The Pinellas County Democratic Executive Committee is opening a Democratic Outreach Center on Martin Luther King Jr. Avenue in the North Greenwood neighborhood in Clearwater, the party announced Thursday.
The new center will support Democratic candidates, volunteers, and campaigns in mid and north Pinellas County. It will also serve as a hub for community outreach, voter registration and election information.
“We have crucial county and statewide elections in 2021 and 2022. There are no ‘off’ years anymore in American politics,” said Pinellas Democrats’ Chair Lucinda Johnston. “We need to be present and active in our communities all the time. This Outreach Center will help us connect with Democrats and all hardworking families in the important communities of mid and north county.”
The center is a big step and a strategic move for local Democrats. With midterm elections on the horizon, the Party hopes to improve upon a dismal 2020 cycle across the state and in Pinellas County. It will do so at a time when they are battling historic precedent that typically sees Democrats in power in Washington perform poorly in midterm elections.
North Pinellas County has traditionally been a difficult area for Democrats, with most areas leaning slightly or heavily red. And with redistricting occurring this year, districts could shift even more toward Republicans’ favor when maps are redrawn.
That could have major implications for Florida’s 13th Congressional District. As currently drawn, CD 13 leans Democrat, with about 23,000 more Democrats than Republicans. The district spans most of Pinellas County but leaves out parts of north county, where a high concentration of registered Republicans live. If lawmakers shift the district’s boundary north, it could cut into or even eliminate Democratic advantage, making outreach in that part of the county crucial as the Party seeks to hold onto that seat in Congress.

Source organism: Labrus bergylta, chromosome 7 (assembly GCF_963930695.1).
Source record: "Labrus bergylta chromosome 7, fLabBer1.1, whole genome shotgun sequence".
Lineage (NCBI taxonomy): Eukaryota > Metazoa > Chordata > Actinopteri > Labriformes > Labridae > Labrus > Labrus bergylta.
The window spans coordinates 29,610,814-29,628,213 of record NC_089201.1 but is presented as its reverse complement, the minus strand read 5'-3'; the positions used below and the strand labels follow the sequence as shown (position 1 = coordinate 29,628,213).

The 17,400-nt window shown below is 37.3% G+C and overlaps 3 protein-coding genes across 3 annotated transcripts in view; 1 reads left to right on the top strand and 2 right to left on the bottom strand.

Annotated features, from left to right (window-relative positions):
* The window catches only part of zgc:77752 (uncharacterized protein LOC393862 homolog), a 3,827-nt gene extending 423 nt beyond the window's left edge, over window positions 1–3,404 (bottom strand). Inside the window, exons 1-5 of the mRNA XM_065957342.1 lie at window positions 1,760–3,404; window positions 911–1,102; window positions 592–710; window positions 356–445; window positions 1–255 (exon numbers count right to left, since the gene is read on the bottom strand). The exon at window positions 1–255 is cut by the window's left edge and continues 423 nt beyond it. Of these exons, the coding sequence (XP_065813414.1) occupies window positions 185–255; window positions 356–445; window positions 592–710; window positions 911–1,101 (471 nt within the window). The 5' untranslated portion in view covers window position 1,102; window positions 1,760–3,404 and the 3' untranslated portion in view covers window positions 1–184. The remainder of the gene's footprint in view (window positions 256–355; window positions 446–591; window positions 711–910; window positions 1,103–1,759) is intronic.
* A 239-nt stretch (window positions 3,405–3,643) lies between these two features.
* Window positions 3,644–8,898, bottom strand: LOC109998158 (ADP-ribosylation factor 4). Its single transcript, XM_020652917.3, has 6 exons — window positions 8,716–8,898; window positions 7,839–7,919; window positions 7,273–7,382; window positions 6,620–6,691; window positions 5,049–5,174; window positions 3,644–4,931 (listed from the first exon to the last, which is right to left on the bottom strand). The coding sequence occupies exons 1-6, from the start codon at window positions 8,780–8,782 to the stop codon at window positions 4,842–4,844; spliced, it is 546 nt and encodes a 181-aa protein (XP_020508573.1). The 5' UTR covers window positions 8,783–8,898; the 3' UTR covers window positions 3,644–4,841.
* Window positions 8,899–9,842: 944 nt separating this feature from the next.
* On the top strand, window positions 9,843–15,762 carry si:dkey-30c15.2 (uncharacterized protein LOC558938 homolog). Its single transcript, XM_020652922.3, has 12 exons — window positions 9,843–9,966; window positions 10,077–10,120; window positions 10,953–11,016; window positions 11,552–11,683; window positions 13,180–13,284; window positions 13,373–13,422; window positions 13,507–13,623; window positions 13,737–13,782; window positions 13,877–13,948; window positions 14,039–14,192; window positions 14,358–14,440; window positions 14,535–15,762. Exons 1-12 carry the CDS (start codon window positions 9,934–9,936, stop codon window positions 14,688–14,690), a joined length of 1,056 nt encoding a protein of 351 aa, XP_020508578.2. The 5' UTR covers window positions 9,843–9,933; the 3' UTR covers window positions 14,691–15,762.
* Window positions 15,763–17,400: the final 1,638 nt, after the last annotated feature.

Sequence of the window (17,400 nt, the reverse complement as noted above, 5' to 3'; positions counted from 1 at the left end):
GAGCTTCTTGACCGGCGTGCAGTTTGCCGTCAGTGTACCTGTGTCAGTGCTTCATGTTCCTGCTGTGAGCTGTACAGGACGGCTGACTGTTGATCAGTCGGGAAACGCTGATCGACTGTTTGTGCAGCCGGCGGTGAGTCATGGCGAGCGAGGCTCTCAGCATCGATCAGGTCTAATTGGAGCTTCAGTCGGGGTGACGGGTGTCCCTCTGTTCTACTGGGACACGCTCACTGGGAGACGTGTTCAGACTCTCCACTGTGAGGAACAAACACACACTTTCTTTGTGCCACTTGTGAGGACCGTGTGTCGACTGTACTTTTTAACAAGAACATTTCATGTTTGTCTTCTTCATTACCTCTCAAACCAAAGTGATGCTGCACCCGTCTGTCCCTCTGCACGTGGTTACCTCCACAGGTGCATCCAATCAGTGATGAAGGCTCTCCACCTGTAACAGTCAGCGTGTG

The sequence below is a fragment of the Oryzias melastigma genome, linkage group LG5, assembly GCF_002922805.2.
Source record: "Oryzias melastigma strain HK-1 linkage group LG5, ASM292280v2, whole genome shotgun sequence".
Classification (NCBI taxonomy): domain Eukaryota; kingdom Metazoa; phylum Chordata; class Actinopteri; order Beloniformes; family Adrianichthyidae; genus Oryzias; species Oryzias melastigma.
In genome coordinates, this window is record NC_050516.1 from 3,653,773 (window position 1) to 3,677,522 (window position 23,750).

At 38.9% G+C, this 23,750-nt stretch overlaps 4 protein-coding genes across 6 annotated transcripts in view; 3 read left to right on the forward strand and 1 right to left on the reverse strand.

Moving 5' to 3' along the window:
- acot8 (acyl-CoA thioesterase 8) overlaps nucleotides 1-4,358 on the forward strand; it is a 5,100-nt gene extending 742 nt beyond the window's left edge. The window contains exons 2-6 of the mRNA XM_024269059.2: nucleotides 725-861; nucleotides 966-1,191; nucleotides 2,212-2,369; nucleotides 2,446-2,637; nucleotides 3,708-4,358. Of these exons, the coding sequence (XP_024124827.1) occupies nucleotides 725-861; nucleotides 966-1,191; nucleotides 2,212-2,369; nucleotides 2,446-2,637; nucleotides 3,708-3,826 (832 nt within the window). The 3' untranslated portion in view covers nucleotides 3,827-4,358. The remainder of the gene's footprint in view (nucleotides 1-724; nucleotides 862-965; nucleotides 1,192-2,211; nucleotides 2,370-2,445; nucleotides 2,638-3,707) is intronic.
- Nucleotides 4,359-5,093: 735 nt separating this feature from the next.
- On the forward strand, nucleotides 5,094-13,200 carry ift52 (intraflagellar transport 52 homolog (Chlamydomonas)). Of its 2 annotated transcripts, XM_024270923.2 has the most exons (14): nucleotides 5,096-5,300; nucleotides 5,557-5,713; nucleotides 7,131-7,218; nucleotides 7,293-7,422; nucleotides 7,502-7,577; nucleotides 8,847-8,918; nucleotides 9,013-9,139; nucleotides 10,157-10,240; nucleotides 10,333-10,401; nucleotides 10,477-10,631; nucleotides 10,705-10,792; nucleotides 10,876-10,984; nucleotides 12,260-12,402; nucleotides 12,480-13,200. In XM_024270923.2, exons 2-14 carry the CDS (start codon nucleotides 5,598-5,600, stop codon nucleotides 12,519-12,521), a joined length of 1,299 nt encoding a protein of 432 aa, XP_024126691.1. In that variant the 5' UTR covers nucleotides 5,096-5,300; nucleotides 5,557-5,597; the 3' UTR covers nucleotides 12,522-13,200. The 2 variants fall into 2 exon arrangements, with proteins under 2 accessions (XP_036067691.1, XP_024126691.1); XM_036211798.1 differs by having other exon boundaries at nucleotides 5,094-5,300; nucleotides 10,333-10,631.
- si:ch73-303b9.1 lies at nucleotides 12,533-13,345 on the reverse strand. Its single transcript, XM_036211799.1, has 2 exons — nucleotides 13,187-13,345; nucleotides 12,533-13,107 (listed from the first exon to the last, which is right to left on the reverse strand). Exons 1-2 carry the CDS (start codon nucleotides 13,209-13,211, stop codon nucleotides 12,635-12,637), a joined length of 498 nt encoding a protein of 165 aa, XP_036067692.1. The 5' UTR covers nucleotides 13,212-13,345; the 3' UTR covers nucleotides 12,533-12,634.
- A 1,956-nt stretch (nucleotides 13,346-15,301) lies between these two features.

This year, CD 13 is an open race, with incumbent U.S. Rep. Charlie Crist running instead for Governor. That leaves Republicans salivating at the chance to reclaim the seat, which for decades had been under Republican leadership under the late U.S. Rep. Bill Young and, later and briefly, David Jolly, who now is a registered independent.
The new Outreach Center houses offices, meeting rooms, and space for volunteers to conduct campaign activities.
“There’s enough outdoor space to hold events, community service activities, and voter registration drives,” said Tice Ridley, the Pinellas County Democrats’ vice-chair. “We plan to be present and fully engaged.”
The Party is planning, as one of its first events at the new center, a food distribution event with Feeding America.
“Democrats understand that a lot of people are still suffering economically, and we aim to do everything we can to help,” Ridley added.
The Party also plans a grand opening celebration later this summer.
“Good barbecue encourages good political conversation, and we are planning for a great turnout,” said Trevor Mallory, second vice president of the Pinellas Democratic Black Caucus.